Lawyers for D.C. Mayor Marion Barry have retained a consultant who is an expert in interpreting body language to help pick jurors thought to be favorable to Barry in his drug trial.

Glenn R. Berlin, of Silver Spring, has given defense lawyers R. Kenneth Mundy and Robert W. Mance a ward-by-ward analysis of demographic data in the District that he says will establish a profile of the "ideal juror," and help cull the pool of 250 prospective jurors to select "the type of person who would be most receptive to the defense."

Citing confidentiality, Berlin would not describe the "ideal juror profile," except to say it is based on a correlation of political polling results and District census data on age, sex, race, income, education and housing.

"Basically, what I did was a numbers crunch," said Berlin, 41. "No crystal ball, no intuition."

Most prospective jurors in the District, drawn from voter registration and driver's license lists, are black, and many are government employees and homeowners.

Veteran lawyers say they tend to be anti-drug and pro-police.

Many lawyers interviewed have said the Barry defense would do best to choose an all-black jury and pursue defense strategies essentially putting the government on trial, claiming that federal investigators improperly hounded Barry for years.

Berlin said his analysis meshes census information with recent polls dealing with "perceptions of the mayor."

As a hypothetical, he said, "If a poll indicates that single black females between the ages of 18 and 30 view the mayor favorably, then I would . . . determine which wards the single black females in that age bracket are concentrated in."

The list of prospective jurors includes their street addresses, he said, "so you can make a convincing argument that {single black females between 18 and 30} with addresses in those wards may be appropriate to select . . . . It would be one check mark in favor of keeping them" on the jury.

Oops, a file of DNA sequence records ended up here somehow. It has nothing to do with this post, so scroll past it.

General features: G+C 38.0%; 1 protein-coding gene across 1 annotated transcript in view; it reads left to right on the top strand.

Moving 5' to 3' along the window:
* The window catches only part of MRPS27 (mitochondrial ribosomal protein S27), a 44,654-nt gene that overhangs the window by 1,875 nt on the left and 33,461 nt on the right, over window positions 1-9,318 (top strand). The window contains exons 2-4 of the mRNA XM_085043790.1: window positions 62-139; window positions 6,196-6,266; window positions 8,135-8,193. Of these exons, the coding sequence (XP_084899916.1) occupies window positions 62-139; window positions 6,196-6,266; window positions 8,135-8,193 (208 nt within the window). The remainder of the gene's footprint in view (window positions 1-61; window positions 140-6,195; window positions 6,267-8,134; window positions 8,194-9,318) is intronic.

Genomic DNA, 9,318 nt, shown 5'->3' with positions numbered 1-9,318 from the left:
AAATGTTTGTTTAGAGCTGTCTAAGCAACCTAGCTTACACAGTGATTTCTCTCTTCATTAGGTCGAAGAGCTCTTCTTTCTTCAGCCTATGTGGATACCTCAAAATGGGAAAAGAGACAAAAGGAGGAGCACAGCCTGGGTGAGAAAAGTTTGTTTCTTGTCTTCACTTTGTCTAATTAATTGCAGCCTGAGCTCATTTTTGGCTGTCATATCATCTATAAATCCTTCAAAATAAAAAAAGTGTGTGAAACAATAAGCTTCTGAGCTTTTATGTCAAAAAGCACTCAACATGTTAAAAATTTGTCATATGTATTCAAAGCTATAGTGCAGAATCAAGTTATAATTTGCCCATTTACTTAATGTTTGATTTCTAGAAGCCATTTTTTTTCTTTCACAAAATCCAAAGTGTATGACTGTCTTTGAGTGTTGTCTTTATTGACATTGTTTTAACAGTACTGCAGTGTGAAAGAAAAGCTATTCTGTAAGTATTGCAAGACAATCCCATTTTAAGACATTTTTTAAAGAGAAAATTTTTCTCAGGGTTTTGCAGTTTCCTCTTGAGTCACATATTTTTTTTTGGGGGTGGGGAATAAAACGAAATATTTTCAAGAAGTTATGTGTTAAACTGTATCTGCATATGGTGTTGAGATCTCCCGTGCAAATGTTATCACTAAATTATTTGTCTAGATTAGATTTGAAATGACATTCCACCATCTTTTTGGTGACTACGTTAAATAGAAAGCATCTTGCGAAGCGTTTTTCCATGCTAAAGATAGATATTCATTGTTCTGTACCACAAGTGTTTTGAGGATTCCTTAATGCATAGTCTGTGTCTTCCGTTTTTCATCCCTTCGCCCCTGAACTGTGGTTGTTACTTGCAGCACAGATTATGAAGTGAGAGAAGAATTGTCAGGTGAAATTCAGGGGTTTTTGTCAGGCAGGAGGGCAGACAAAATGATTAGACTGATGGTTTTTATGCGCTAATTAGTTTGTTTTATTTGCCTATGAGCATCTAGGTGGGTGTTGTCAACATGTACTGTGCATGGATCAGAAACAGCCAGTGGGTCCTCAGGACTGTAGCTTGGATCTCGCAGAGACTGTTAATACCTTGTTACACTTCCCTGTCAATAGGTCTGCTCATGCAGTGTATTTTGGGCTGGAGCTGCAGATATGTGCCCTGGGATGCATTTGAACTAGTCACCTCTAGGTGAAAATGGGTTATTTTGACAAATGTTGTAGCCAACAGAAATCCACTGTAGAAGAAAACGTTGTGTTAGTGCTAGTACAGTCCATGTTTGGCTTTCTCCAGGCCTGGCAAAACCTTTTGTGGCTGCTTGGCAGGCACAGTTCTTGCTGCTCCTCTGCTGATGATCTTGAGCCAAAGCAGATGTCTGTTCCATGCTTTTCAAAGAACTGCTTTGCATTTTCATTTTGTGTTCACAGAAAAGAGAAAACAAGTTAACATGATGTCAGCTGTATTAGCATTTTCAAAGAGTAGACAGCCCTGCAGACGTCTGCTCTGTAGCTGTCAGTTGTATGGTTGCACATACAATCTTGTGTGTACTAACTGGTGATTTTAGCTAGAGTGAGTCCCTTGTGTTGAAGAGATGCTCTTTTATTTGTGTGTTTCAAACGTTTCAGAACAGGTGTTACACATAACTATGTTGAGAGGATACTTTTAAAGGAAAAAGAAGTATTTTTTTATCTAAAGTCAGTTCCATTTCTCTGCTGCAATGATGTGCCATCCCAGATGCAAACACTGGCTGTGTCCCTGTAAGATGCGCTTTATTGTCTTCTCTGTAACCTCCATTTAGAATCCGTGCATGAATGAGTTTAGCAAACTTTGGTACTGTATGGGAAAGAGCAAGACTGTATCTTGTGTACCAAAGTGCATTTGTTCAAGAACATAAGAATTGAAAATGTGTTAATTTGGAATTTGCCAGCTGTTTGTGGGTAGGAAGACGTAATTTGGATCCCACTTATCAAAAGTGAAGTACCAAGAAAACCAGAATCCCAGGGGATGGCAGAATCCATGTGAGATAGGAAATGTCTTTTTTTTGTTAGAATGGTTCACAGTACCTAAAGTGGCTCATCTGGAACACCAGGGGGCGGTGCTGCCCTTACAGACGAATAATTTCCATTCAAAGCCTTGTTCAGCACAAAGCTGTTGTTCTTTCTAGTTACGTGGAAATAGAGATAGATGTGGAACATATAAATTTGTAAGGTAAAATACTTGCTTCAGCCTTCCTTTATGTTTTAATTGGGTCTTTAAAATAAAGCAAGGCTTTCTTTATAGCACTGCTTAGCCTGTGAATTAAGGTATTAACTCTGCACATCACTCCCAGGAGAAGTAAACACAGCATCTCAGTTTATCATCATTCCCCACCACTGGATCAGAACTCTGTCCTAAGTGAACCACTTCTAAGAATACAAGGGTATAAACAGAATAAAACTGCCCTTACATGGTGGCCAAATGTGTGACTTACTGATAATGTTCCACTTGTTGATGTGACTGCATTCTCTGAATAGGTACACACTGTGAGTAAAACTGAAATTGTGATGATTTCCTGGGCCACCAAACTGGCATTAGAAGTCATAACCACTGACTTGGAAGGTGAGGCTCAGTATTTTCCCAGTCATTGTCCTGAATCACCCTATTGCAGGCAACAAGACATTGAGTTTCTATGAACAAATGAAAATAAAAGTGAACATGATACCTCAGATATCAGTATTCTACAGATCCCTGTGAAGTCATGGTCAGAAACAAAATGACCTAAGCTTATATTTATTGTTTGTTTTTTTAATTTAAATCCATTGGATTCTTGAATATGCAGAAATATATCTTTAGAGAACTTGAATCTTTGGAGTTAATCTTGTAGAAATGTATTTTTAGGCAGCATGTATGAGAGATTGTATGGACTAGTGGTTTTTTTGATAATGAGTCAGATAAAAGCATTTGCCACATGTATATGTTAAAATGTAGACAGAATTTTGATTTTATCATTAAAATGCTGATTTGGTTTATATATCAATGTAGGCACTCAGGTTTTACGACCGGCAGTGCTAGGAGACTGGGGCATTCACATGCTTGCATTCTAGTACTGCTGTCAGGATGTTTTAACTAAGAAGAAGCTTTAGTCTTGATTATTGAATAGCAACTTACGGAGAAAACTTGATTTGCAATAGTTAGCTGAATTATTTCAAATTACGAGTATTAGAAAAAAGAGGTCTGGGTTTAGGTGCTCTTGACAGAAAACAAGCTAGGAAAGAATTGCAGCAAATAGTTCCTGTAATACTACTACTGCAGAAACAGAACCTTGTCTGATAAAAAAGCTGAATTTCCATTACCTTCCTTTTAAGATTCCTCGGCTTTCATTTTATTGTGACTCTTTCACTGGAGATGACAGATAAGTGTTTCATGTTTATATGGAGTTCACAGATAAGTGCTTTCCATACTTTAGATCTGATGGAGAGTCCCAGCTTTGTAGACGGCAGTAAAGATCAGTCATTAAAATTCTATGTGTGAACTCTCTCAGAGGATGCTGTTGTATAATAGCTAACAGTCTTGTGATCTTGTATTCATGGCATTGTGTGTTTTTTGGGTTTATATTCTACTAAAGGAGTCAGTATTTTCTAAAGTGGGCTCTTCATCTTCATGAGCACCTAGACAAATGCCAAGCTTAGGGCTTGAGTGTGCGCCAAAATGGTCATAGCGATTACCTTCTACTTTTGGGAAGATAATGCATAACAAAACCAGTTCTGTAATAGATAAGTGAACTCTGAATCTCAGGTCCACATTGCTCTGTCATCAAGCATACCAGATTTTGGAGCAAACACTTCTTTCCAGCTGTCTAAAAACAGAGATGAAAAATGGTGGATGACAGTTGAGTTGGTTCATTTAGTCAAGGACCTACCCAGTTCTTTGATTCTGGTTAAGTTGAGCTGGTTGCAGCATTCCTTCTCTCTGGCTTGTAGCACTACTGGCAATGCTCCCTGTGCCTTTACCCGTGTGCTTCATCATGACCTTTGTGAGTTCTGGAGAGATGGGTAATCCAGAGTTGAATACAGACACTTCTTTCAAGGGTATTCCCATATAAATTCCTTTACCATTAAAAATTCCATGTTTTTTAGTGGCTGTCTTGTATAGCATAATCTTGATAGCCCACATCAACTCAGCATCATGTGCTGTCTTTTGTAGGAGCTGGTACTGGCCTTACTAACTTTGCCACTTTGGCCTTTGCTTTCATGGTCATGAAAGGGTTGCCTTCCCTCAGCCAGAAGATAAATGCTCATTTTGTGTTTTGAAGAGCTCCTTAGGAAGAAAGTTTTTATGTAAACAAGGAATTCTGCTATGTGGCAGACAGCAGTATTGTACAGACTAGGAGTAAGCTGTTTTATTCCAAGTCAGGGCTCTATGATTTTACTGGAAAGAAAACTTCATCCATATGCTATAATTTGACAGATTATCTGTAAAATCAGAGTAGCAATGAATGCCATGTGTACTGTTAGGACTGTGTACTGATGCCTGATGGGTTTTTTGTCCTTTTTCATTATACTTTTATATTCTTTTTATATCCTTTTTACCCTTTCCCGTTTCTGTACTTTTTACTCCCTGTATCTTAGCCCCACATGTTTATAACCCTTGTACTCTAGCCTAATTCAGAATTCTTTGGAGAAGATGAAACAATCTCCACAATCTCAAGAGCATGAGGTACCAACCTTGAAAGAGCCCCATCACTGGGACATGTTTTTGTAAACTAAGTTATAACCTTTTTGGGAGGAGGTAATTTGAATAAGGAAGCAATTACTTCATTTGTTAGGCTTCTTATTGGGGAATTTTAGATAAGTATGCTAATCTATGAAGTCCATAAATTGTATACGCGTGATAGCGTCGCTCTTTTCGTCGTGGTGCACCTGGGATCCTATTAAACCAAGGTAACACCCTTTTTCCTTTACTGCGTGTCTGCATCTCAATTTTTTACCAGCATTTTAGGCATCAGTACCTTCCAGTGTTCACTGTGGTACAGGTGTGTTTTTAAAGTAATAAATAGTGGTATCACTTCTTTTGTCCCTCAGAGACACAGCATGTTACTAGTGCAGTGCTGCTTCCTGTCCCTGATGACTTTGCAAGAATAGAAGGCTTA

Berlin, an exuberant man who calls lawyers to offer his services after reading news accounts of court cases, said he wrote Barry's lawyers in February shortly after the mayor's first indictment.

He said that he offered a range of services, but that because of financial constraints his contract was limited to creating the ideal juror profile. Mundy and Mance declined to discuss the contract.

Berlin said he became interested in nonverbal communication after seeing a $1.50 book on body language at an airport. A longtime commercial sales technique instructor, Berlin taught himself about body language and jury selection.

He is part of a growing legion of specialists -- estimated at more than 200 nationwide -- who assist lawyers in complex cases.

Interpreting body language, or nonverbal communication, is Berlin's specialty. "Ninety-three percent of all communication," he said, "is nonverbal: intonation, pitch, inflection, touch, eye contact, posture, gestures."

Berlin also runs Berlin Training and Development in Silver Spring.

He has taught body language interpretation to salespeople, listening skills to car dealers, interrogation methods to Secret Service agents and hostage-situation training to the Prince George's County police.

He would not reveal his fee in the Barry case. Richard J. Crawford, a founder of the American Society of Trial Consultants, said consultants receive anywhere from $50 to $250 an hour, most in the $80 to $100 an hour range.